Canberrans who throw away lit cigarettes face harsher fines
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Canberrans who throw away lit cigarettes face harsher fines

Canberrans who throw away lit cigarettes face harsher on-the-spot fines under a range of new powers granted to emergency services on Tuesday.

The new powers also give chief officers of the ACT's emergency services stronger powers to shut down buildings or compel people to give information, answer questions and hand over documents during emergencies.

The ACT Legislative Assembly passed the Emergencies Amendment Bill 2014 on Tuesday morning. Emergency Services Minister Simon Corbell said it would help "appropriately manage emergency response and recovery operations" and improve "Canberra's bushfire prevention activities".

Under a key change, Canberrans who discard lit cigarette butts face on-the-spot fines of $300. This new penalty is harsher than the existing $200 fine.

"Those that discard lit cigarettes, particularly out of their car windows, need to think about the risk this poses to our environment and public safety," Mr Corbell said.

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The laws clear up what powers the Emergency Services Agency Commissioner, currently Dominic Lane, has to direct a chief officer in times of emergency.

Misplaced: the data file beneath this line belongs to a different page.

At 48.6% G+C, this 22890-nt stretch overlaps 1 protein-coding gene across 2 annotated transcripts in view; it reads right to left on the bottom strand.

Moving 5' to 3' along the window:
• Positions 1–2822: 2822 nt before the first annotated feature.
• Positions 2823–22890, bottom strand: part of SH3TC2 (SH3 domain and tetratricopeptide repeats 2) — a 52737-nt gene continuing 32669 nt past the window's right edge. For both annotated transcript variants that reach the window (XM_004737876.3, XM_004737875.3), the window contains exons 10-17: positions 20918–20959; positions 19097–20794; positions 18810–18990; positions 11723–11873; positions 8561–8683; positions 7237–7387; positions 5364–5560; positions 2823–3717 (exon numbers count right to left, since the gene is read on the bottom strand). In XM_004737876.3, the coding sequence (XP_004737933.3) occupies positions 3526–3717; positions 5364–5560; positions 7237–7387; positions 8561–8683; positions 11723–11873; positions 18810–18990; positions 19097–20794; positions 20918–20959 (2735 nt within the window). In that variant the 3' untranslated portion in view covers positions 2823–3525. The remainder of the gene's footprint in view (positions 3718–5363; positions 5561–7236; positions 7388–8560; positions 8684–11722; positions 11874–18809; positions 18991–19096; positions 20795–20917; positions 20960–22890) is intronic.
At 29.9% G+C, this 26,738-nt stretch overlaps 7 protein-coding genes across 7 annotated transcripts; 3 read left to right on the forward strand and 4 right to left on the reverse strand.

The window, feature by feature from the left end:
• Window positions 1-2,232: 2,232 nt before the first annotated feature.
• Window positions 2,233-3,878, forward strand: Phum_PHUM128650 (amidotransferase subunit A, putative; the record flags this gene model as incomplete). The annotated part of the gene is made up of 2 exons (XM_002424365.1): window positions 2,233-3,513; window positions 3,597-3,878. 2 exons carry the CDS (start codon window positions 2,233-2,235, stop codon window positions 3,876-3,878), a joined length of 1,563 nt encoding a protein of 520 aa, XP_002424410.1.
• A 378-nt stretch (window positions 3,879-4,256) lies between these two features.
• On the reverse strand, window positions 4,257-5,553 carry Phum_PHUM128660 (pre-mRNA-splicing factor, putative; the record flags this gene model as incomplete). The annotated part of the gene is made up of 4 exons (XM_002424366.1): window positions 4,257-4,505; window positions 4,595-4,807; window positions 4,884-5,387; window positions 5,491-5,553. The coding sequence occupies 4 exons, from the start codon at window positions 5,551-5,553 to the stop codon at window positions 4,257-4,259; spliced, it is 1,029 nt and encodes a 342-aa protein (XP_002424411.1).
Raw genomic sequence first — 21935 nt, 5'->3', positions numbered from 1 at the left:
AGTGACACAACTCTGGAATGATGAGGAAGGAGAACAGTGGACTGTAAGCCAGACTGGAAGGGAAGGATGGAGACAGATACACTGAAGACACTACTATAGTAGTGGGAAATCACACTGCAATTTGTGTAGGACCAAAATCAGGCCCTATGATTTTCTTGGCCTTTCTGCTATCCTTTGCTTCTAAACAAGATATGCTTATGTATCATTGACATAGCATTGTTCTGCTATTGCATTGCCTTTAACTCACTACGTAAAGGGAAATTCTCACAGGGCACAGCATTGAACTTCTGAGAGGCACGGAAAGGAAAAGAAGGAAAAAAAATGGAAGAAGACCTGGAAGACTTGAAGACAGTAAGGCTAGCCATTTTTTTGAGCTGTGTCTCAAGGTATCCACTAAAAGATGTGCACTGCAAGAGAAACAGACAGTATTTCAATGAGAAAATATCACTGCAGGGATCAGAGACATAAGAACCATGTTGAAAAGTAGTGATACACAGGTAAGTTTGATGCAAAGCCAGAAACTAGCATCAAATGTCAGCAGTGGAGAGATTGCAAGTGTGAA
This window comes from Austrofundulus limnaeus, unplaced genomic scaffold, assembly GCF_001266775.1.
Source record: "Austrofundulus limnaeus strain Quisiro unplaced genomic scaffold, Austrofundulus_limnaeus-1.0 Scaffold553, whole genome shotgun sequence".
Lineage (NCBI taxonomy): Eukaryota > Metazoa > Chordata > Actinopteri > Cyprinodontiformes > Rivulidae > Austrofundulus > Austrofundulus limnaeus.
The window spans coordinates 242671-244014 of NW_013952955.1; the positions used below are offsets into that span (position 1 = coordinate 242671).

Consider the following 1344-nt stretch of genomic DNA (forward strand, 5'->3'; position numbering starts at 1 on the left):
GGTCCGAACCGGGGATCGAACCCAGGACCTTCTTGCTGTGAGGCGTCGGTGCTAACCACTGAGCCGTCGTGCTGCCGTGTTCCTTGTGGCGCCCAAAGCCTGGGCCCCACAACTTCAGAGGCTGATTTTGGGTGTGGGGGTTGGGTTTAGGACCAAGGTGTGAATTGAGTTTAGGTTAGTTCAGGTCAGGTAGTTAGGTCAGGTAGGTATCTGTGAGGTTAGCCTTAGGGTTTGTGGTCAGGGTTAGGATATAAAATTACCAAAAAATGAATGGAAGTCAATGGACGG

That clarity was needed, the explanatory statement to the bill said, after past reforms introduced the potentially confusing clause stating the commissioner "may not direct a chief officer to undertake an operation in a particular way".

The 2012 changes created the potential for ambiguity at times of emergency, which was seen in a bushfire exercise last year. Mr Corbell said it had now been clarified to ensure the commissioner played a role "in effectively co-ordinating our emergency response and recovery operations".

The reforms also introduce changes to complement the ACT's five-year strategic bushfire management plan.

The government has introduced a way to resolve inconsistencies between that plan and individual plans of management for public land.

The government will also no longer be legally required to publish a list of privately owned assets of public interest which are potentially vulnerable to bushfires.

The government has also given clearer powers to the ESA to deal with emergencies that threaten the ACT's essential services.

Christopher Knaus is a reporter for The Canberra Times.

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